(1) After investigation, the Arbitration Tribunal found that the contract no., description of goods, quantity port of lading, etc. stated in the export custom declaration form, bill of lading, packing list, commercial invoice and delivery slip submitted by the [Seller] were consistent with the stipulations in Contract CAA-010319-1008. The date of the Bill of Lading was 26 April 2001, which confirmed to the [Seller]'s promise. Therefore, the Arbitration Tribunal held that the [Seller] had performed its duty of delivery under the CIF contract.

      (2) As to the [Seller]'s Attachment 5, i.e., the delivery slip, the [Buyer] alleged that it did not show who took the delivery, and even if it stated who took the delivery, it could not show that it was the [Buyer] who took the delivery from the carrier.

The Arbitration Tribunal held that when the goods arrived at the port of delivery, the consignee should take delivery by presenting original bills of lading. If the bills of lading are "To order", the consignee may not necessarily be the buyer, unless the contract stipulates that the seller should provide straight bills of lading to the buyer. Therefore, when the [Seller] delivered the "To Order" bills of lading to the [Buyer], the consignee or person taking delivery may not necessarily have been the [Buyer] itself.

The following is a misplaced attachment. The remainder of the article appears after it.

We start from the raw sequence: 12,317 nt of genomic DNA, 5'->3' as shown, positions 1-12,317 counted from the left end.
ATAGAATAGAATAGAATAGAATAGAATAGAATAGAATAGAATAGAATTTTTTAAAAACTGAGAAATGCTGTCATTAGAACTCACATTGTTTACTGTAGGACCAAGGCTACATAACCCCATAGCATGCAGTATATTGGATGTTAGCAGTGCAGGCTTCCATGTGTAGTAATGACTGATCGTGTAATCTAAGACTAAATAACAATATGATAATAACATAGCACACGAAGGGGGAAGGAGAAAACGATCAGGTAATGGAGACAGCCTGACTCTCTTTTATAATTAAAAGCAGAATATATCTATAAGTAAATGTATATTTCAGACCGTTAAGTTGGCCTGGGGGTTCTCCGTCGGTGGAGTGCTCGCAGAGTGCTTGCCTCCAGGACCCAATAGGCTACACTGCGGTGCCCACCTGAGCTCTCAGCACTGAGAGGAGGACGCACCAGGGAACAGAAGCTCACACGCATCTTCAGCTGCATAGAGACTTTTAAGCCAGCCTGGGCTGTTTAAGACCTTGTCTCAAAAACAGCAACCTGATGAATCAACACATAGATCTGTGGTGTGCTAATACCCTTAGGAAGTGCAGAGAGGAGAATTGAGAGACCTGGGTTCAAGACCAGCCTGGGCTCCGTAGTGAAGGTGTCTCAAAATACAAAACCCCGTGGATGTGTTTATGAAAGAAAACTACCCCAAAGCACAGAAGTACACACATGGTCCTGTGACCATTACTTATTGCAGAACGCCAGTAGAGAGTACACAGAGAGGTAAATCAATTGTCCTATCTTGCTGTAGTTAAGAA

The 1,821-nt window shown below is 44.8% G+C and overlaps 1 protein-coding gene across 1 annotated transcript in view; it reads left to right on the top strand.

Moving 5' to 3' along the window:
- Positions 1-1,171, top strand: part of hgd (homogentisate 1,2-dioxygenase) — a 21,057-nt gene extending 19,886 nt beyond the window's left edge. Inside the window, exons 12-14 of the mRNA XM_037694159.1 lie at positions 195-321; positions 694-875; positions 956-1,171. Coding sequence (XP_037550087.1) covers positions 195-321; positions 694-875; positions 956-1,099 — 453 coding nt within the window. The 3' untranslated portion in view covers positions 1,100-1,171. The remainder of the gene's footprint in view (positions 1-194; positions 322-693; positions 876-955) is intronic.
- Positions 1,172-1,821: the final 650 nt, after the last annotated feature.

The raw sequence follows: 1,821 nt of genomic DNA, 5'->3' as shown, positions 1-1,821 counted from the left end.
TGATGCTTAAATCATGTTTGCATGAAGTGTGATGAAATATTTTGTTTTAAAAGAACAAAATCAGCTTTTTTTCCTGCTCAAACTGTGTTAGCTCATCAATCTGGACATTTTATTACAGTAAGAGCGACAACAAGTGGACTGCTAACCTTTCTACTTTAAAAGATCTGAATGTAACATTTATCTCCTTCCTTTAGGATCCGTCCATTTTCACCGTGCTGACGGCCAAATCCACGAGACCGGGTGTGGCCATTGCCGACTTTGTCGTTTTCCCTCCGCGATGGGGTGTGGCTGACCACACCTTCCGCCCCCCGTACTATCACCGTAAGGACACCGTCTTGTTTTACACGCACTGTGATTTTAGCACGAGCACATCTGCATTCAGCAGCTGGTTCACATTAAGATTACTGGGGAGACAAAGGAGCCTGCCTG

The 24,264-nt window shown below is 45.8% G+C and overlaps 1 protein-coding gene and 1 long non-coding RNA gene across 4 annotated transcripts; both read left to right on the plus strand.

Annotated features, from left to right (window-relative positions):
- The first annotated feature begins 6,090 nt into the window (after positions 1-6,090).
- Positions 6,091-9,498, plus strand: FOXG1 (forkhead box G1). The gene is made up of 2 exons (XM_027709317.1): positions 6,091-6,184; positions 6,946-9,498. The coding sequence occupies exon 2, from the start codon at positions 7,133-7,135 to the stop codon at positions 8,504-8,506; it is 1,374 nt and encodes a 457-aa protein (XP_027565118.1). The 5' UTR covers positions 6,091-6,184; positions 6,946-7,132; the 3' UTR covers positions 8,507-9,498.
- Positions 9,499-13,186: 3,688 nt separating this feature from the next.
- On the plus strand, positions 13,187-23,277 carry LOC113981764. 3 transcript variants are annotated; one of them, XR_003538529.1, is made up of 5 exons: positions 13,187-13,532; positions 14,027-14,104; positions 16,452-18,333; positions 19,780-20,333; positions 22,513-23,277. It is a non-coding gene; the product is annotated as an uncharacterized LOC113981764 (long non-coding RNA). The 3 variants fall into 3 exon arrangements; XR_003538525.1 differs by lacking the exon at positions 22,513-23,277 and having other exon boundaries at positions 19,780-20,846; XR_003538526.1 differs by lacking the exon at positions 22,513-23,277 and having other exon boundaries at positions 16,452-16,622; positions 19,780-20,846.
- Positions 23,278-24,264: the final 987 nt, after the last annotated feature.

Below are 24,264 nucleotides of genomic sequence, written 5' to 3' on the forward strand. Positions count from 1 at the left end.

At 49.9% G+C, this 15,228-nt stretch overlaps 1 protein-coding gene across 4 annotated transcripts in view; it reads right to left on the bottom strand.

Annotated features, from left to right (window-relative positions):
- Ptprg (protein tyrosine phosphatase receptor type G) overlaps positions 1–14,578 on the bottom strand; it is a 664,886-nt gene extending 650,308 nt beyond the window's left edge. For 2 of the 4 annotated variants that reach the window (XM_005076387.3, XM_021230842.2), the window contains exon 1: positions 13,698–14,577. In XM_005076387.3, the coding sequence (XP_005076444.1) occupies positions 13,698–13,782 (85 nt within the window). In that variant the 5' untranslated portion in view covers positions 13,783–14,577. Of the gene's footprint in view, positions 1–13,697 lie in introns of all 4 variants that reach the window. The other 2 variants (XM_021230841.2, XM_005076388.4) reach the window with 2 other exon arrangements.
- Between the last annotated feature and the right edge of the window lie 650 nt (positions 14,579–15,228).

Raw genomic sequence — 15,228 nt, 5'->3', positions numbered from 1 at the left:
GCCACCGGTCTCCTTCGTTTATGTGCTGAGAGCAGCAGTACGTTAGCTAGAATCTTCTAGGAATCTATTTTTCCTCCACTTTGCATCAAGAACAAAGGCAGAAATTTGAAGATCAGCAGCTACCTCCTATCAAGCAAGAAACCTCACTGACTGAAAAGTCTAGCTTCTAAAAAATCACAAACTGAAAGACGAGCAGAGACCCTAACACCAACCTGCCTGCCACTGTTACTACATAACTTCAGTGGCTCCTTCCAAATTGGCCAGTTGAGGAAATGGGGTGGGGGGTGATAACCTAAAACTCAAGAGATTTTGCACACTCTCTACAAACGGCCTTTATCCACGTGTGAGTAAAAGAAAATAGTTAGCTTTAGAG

(3) With respect to the two e-mails submitted by the [Seller], the Arbitration Tribunal found that these two e-mails contained the sender's name, e-mail address, sending time, receiver's name, and e-mail address, etc. They were the [Seller]'s address and the [Buyer]'s, respectively, and these e-mail addresses were usually used by the parties. Especially, Attachment Twelve stated, "the [Buyer] had already received the full set of documents." Therefore, the Arbitration Tribunal initially concluded that it was the [Buyer] who sent the e-mail. However, the [Buyer] alleged in its supplemental opinion that it had never sent those e-mails. As to this allegation, the Arbitration Tribunal held that an e-mail might be forged if it did not pass a security system. However, since the [Buyer] alleged that it had never sent those e-mails, it should bear the burden of proof. The [Buyer] could not provide sufficient evidence, and therefore, its position could not be sustained.